Spring has not sprung yet, but it’s about to. The 8-percent unemployment rate will slow, but not stop, seasonal price increases between now and June. Top butts are already sharply higher, but most other beef cuts will likely see big, $1-to-$2-per-pound increases in April and May.
Choice #174 XT short loins should get above $5 for the USDA weighted average price per pound, while Select short loins will advance to about $4.50. For #180 XT boneless strips, Choice is headed to $6, while Select will jump to $4.75. Fresh 50s beef trimmings are already near a market top in the 90-cent range, but 90-percent lean trimmings could get into the mid-$1.60s.
In pork, ham prices should be near 55 cents per pound for Easter, then go a bit lower in late April and move back to the 60-cent range by summer. Pork bellies should be in the low-80-cent range in April, then in the 90-cent range in May. Boneless skinless chicken breast looks to hit highs in the $1.70s this summer.
Beef — February’s U.S. Department of Agriculture cattle report showed feedlot inventories at 11.29 million head, down 5.7 percent from a year ago. Federally inspected cattle slaughter is expected to be down 2 percent this year and hit a 15-year low of roughly 27 million head. As a result, beef production in 2009 is forecast to be down about 1.7 percent. However, beef output declines will be matched by sharply lower export sales and softer domestic demand.
Coffee — Futures prices slumped below $1.10 in early March. Supporting fundamentals have been overwhelmed by economic and stock market weakness. A bounce-back in the dollar is helping profitability in Brazil and Colombia, which should help boost their export sales. However, production cost increases have outpaced product prices, giving many growers little incentive to expand output. Current levels of world output are sufficient to meet existing demand, but any production problems or an uptick in demand would be very bullish.
Dairy — Domestic demand has been holding up for both cheese and butter, but exports sales have declined. After a record-high year in 2008, cheese exports will be down about 45 percent in 2009 and butter down about 50 percent. Dairy farmers are trimming herds, but so far just not fast enough to support prices. Block and barrel cheese prices got above $1.30 per pound in mid-February before falling back to the $1.20 level in March. Butter prices have recovered a bit, but are still below $1.20. The USDA continues to lower price projections for the year. The 2009 all-milk forecast is now $11.30 per hundredweight, down from an average of $18.34 in 2008; 2009 butter is projected at $1.13 per pound, versus $1.43 in 2008; and the 2009 block cheese forecast at $1.22 is also well below $1.89 for 2008.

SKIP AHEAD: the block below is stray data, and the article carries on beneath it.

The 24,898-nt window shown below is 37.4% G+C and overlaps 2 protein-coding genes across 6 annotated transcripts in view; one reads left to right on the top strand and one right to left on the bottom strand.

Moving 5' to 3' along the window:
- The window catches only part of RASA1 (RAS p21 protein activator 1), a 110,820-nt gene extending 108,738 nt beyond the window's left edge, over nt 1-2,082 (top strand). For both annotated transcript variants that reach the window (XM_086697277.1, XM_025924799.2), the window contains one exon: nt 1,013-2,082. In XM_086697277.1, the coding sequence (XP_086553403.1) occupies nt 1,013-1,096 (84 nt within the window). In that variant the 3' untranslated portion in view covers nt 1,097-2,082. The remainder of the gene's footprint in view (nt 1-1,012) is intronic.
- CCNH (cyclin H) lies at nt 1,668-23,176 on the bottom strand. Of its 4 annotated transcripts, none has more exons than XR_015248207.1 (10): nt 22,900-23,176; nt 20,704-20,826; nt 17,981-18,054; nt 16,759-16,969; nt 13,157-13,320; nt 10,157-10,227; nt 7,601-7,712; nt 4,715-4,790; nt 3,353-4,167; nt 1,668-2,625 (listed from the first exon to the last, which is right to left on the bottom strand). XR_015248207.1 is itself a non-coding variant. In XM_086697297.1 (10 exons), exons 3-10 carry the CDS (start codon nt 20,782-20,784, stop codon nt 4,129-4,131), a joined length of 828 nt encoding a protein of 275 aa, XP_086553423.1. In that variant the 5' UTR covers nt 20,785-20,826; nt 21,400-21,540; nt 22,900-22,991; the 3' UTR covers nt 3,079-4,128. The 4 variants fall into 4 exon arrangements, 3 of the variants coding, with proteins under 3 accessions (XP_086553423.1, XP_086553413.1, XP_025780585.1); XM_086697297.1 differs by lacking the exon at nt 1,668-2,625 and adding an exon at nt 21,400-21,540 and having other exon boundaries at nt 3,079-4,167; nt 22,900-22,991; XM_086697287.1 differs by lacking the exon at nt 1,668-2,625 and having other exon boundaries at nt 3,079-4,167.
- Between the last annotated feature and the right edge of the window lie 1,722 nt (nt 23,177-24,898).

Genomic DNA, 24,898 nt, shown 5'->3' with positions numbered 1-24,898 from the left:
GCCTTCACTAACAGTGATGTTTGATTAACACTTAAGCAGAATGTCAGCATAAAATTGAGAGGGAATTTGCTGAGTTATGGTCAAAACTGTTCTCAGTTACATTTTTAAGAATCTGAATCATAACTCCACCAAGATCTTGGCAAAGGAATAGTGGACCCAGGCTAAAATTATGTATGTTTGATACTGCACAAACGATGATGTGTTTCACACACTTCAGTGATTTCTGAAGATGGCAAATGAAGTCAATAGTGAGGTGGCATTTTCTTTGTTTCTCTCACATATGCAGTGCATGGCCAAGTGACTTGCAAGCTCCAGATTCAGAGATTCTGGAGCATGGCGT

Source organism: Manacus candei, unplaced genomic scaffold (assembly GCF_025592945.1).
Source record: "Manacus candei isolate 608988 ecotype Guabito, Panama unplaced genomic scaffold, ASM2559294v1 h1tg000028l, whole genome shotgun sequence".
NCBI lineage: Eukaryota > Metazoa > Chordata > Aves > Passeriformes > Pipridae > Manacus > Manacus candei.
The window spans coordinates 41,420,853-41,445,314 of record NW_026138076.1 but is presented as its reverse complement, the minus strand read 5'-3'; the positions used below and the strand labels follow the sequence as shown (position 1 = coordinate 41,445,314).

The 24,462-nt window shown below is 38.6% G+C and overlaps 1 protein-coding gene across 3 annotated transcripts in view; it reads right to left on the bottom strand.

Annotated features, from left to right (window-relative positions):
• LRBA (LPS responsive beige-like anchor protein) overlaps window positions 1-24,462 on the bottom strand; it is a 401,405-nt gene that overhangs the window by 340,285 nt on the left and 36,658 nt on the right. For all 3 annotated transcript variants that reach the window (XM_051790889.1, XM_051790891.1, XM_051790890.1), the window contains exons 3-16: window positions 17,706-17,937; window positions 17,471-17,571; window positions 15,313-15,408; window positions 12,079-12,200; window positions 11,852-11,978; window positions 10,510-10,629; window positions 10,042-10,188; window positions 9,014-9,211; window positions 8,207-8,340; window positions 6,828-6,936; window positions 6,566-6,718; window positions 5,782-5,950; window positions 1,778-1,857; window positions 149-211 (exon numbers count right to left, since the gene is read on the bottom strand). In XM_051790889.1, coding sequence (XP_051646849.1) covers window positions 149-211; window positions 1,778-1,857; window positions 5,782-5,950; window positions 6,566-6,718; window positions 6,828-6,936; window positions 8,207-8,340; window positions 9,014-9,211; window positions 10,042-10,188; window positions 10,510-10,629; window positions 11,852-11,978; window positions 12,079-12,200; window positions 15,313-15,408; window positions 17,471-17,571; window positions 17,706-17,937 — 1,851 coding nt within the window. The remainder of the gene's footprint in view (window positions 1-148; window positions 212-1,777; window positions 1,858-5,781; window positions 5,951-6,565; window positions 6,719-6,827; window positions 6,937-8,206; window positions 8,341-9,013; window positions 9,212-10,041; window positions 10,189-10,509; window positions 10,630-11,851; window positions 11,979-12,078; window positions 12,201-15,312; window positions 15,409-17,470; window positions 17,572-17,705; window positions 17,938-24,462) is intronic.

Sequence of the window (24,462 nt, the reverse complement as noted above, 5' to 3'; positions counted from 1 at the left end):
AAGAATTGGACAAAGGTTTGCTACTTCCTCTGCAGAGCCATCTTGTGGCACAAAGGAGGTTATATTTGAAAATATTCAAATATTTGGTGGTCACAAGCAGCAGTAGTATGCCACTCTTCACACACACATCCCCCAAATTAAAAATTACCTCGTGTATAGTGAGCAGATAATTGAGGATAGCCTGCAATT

Grain — February’s USDA Supply & Demand Report was mildly bullish for grain prices. The USDA raised the projected 2008-09 wheat price by a dime to $6.80 per bushel. But that number is well above futures prices, which hit lows of $4.90 in early March. The 2008-09 USDA corn forecast is unchanged at $3.90, but near futures contracts have averaged below $3.70 for the past four months, so either the USDA will have to lower its forecast or, more likely, corn will have to trade near $4.10 for the balance of the crop year. Corn prices will be subdued due to a sharp decline in animal feed usage. But the road forward will eventually be bullish, and we wouldn’t be surprised if the $3.43 recorded in early March turned out to be the low for the year.
Oil — In soybean oil, the trend is for lower production to be outpaced by weaker demand. Reduced U.S. soybean crush is being offset by higher global vegetable oil supplies and lower domestic usage, especially for biodiesel. Already lower exports will be further reduced as the European Union has announced temporary anti-dumping and anti-subsidy duties for U.S. biodiesel exporters. The USDA increased 2008-09 ending stocks to 2.24 billion pounds, and current supplies are approaching 3 billion pounds, despite sharply lower crush rates. As a result, the USDA reduced its 2008-09 soy-oil forecast to more than 32 cents per pound, down a penny from last month.
Pork — Hog and pork prices likely will reflect declining consumer and export demand. However, exchange rates have remained favorable for export, with Japan, which is our top pork customer, representing 28 percent of all U.S. pork exports. While 2009 pork exports look to decline 14 percent from 2008, they will remain large at 4 billion pounds, accounting for 17 percent of total U.S. production. Hog prices for the year are now forecast to average $47.50, very near the $47.84 average for 2008.
Poultry — In the fourth quarter of 2008, egg sets and chicks placed in the USDA’s 19-state reports have both averaged about 7 percent below a year ago. So far, for the first nine weeks of 2009, egg sets continue to run 6.9 percent below a year ago, while the number of chicks placed has improved just marginally to 5.9 percent below last year. Fourth-quarter 2008 broiler output was 4.5 percent below a year ago, but January output plunged to 11 percent below a year ago. The USDA is still forecasting 2009 output to be down just 1.9 percent from 2008. I expect that number will eventually be revised to at least 3 percent below 2008.